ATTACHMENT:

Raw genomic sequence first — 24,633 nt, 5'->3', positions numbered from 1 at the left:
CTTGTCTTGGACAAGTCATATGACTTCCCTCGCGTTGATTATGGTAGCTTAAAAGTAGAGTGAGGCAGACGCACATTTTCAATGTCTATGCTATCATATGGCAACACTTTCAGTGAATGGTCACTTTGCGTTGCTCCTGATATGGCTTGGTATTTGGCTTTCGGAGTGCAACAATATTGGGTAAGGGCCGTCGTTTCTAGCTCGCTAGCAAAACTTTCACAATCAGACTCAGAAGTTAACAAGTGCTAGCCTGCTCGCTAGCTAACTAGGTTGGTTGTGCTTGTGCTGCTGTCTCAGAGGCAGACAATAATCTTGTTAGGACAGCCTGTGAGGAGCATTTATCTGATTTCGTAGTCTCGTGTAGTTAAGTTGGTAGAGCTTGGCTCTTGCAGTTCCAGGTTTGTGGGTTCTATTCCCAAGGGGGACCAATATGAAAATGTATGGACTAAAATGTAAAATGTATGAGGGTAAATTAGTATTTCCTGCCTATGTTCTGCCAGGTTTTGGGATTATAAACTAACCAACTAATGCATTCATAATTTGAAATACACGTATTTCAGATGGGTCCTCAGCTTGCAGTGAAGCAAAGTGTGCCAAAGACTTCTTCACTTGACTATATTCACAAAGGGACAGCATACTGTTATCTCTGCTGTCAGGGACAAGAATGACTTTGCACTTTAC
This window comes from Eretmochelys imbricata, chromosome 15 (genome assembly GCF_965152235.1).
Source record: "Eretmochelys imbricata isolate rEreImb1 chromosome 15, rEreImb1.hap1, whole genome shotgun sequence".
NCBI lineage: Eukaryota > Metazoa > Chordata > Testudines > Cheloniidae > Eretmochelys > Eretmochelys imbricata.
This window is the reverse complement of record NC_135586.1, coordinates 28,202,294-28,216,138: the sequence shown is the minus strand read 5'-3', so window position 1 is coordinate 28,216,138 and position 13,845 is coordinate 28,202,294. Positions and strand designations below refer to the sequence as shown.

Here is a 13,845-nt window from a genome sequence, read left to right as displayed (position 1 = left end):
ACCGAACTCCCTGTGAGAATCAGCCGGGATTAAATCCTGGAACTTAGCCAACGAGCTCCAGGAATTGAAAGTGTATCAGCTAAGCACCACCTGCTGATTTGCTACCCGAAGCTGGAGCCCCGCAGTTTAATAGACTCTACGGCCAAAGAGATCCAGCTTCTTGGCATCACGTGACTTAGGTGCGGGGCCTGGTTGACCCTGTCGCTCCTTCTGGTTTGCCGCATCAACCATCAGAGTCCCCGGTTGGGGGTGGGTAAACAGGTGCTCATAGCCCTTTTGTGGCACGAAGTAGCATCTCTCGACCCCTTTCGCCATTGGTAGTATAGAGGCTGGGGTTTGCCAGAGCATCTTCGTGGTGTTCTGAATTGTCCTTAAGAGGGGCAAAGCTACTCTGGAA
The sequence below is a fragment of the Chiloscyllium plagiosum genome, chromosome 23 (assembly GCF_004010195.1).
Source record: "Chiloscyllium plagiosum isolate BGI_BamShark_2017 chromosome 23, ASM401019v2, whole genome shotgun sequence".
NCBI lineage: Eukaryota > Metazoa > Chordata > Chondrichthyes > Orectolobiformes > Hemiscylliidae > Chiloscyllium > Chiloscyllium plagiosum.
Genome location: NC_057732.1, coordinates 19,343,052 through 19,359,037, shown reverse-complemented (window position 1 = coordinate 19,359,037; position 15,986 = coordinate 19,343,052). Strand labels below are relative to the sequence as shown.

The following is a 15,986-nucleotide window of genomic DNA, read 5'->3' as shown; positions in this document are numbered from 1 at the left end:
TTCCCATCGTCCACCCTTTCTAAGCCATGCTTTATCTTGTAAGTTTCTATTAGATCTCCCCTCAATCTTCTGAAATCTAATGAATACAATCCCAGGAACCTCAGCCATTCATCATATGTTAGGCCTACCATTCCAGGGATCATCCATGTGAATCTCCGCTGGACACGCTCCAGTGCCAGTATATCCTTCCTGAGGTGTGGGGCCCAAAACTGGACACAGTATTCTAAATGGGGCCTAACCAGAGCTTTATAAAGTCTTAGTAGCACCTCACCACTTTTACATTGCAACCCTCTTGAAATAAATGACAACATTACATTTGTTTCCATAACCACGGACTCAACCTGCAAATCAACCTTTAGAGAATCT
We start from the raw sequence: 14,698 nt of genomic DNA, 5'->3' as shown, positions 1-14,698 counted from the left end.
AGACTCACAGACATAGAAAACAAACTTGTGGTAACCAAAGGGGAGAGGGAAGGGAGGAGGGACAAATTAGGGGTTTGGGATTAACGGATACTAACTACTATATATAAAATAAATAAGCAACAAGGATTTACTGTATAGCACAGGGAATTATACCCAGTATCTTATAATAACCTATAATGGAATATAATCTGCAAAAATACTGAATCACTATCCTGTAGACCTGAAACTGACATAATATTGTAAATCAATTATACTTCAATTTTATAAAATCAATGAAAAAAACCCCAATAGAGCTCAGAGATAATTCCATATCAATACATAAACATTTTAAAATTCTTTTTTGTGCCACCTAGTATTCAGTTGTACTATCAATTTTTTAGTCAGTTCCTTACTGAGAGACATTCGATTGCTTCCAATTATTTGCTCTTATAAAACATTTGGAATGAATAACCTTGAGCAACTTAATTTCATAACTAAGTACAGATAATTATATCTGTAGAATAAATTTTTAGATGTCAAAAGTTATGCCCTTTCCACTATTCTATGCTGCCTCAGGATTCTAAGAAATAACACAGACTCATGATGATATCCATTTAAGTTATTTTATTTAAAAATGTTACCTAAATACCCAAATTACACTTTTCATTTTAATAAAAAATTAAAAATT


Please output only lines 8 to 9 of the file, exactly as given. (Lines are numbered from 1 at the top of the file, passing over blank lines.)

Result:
ACCGAACTCCCTGTGAGAATCAGCCGGGATTAAATCCTGGAACTTAGCCAACGAGCTCCAGGAATTGAAAGTGTATCAGCTAAGCACCACCTGCTGATTTGCTACCCGAAGCTGGAGCCCCGCAGTTTAATAGACTCTACGGCCAAAGAGATCCAGCTTCTTGGCATCACGTGACTTAGGTGCGGGGCCTGGTTGACCCTGTCGCTCCTTCTGGTTTGCCGCATCAACCATCAGAGTCCCCGGTTGGGGGTGGGTAAACAGGTGCTCATAGCCCTTTTGTGGCACGAAGTAGCATCTCTCGACCCCTTTCGCCATTGGTAGTATAGAGGCTGGGGTTTGCCAGAGCATCTTCGTGGTGTTCTGAATTGTCCTTAAGAGGGGCAAAGCTACTCTGGAA
The sequence below is a fragment of the Chiloscyllium plagiosum genome, chromosome 23 (assembly GCF_004010195.1).